Last year, actress Gina Rodriguez won over audiences with her riveting performance in Filly Brown as a promising hip-hop rapper alongside Jenni Rivera, Edward James Olmos and Lou Diamond Phillips. Soon after the release of the film, The Hollywood Reporter named Rodriguez "the next big thing" and one of the "top 35 Latinos under 35." Her next big-screen project, Sleeping with the Fishes, which recently screened at the Los Angeles Latino International Film Festival, is still making its way through the film circuit in hopes of finding distribution.
We caught up with the actress to talk about life after Filly Brown, her insecurities, physical comedy and her biggest learning lesson to date.
Here are some highlights:
Life after Filly Brown: "Filly Brown gave me the wings to fly, but red carpets are still very uncomfortable. I try to keep in mind that it's a long journey. It's not a race. It's about staying focused, continuing to do good work, make my family and community proud that's all I really want to do… and pay my bills."
Ignore Google--she's NOT a pornographic actress: "It's the worst. I can't seem to get them to change it. I'm not a porno actress! You're never going to catch me doing porn. It is the toughest Internet issue that I have to deal with. I remember I was dating this one guy about a year ago, and he told his parents to Google me to look at my stuff and his parents look me up and call him immediately and say, 'Oh my god, we've raised you better than this. I can't believe you decided to date her.' It was hysterical. It is what it is."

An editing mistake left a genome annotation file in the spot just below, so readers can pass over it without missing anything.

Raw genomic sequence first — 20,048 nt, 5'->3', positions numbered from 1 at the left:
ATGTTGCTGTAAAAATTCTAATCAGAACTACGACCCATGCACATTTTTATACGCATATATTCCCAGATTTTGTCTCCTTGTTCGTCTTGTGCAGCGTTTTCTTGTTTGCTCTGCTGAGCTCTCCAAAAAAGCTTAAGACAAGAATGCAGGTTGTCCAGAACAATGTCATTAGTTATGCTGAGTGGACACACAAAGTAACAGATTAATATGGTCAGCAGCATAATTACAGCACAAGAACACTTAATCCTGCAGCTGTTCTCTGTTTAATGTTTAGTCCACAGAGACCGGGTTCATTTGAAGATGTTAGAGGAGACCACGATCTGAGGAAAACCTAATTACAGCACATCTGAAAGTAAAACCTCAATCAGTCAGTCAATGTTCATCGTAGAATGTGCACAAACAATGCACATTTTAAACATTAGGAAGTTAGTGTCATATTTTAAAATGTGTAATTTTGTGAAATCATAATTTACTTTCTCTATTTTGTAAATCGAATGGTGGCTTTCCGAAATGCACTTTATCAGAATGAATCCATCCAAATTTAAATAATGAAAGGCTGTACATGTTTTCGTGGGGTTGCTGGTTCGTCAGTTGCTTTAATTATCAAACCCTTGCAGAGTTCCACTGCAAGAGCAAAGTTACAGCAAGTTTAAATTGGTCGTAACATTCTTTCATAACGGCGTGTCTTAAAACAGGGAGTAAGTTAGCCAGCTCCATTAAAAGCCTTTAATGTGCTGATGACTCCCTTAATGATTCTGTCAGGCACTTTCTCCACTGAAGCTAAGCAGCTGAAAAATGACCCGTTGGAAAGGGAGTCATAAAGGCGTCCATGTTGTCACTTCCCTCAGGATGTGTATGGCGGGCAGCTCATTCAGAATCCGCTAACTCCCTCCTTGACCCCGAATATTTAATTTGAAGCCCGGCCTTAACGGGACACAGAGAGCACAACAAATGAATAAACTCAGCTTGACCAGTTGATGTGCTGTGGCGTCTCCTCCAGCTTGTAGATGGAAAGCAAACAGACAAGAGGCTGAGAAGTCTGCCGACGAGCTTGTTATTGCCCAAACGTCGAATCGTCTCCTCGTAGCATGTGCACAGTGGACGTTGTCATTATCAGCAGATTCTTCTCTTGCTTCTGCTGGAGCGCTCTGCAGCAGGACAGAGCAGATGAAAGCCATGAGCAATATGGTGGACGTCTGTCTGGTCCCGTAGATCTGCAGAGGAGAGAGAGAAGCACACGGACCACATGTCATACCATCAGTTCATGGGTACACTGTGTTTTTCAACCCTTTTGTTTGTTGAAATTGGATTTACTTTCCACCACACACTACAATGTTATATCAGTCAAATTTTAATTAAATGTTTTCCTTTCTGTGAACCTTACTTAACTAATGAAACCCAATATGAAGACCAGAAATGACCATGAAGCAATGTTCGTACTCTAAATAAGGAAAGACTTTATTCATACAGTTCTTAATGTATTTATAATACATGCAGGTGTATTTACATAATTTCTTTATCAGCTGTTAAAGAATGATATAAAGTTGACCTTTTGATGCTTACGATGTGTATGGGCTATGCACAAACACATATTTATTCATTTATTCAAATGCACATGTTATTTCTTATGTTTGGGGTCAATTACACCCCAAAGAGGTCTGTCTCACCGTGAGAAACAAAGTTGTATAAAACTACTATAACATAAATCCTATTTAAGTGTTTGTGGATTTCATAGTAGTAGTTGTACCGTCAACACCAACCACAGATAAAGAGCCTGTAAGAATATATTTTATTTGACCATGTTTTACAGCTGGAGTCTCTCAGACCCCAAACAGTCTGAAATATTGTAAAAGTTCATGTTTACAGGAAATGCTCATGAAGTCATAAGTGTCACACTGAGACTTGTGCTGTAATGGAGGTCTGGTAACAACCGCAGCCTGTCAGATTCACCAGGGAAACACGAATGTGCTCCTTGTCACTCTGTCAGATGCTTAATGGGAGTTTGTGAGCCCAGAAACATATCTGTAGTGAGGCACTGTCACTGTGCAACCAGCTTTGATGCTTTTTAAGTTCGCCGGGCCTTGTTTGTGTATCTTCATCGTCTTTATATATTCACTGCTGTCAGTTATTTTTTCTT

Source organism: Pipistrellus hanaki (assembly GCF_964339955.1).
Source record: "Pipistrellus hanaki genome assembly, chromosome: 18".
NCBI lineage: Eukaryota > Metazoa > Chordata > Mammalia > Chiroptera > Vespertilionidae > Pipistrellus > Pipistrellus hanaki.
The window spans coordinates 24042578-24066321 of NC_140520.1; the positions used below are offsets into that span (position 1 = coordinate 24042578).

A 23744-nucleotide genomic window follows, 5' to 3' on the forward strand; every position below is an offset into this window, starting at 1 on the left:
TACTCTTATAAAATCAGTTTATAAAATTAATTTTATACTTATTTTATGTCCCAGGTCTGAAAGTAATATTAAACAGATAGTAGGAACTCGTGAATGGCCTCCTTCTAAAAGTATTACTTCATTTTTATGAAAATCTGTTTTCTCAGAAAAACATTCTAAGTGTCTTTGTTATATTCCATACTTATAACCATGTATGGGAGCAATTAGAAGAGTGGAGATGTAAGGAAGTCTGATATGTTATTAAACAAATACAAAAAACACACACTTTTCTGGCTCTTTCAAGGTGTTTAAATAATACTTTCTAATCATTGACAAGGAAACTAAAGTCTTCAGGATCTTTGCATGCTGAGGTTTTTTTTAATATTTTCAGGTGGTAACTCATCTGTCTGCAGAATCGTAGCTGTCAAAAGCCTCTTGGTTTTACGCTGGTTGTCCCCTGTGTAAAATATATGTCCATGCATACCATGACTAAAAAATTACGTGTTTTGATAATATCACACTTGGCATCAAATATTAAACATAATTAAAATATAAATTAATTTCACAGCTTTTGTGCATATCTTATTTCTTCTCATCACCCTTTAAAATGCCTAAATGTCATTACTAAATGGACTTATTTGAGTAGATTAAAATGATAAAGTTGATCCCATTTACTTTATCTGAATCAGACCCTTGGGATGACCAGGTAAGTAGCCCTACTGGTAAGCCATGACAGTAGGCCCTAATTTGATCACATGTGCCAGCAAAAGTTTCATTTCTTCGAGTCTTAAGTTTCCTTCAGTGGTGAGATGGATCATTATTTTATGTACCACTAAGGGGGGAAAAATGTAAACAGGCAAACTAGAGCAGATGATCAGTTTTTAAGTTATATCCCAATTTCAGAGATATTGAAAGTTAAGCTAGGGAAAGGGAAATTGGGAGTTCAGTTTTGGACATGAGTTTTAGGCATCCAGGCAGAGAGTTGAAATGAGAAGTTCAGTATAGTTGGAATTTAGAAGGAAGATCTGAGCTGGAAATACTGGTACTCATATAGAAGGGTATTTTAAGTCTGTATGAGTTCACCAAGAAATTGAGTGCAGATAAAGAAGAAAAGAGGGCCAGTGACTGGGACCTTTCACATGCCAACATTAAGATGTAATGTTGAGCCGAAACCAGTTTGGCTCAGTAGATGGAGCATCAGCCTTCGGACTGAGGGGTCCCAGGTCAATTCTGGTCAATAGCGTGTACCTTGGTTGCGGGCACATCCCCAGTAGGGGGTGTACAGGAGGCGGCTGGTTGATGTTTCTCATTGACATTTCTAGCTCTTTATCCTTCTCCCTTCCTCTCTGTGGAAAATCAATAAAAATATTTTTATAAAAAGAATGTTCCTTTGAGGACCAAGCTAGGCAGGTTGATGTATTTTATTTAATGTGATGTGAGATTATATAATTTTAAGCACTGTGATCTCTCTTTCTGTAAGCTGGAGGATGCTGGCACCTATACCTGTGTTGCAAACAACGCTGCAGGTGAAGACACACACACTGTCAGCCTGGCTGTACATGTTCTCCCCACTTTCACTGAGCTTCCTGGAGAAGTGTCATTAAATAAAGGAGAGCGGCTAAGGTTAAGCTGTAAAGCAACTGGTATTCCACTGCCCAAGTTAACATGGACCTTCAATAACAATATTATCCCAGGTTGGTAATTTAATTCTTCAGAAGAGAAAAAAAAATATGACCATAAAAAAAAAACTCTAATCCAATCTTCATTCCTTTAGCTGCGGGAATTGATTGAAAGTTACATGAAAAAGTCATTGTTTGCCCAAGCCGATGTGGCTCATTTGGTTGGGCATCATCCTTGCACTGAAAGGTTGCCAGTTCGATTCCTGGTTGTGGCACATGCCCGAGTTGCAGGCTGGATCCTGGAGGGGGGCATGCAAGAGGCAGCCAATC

Inspiration: "My grandmother. She's stands up for the people around her, she really lives for others and that's what gives her strength and keeps her happy. She inspires me to be a bigger and better person."
On gaining weight for a role: "I get insecure and scared. I'm afraid of giving up and I don’t want to do that. I felt very vulnerable after Sleeping with the Fishes; I gained weight for the role. I felt a bit out of my skin in the movie and it was hard to watch. I get comments, like, 'Oh my god, you were so fat in that movie.' Or I get asked if I had extra padding and I say, 'No, that was all burritos.'"
Recent lesson learned – Ego is the death of comedy: "I learned a lot from Ana Ortiz, who plays my sister in Sleeping with the Fishes. She told me one day, 'Ego is the death of comedy.' She said Amy Poehler told her that. She said, 'Gina, you are letting go of your ego and that is beautiful.' I was very scared about doing physical comedy and after she said that I wanted to go even further."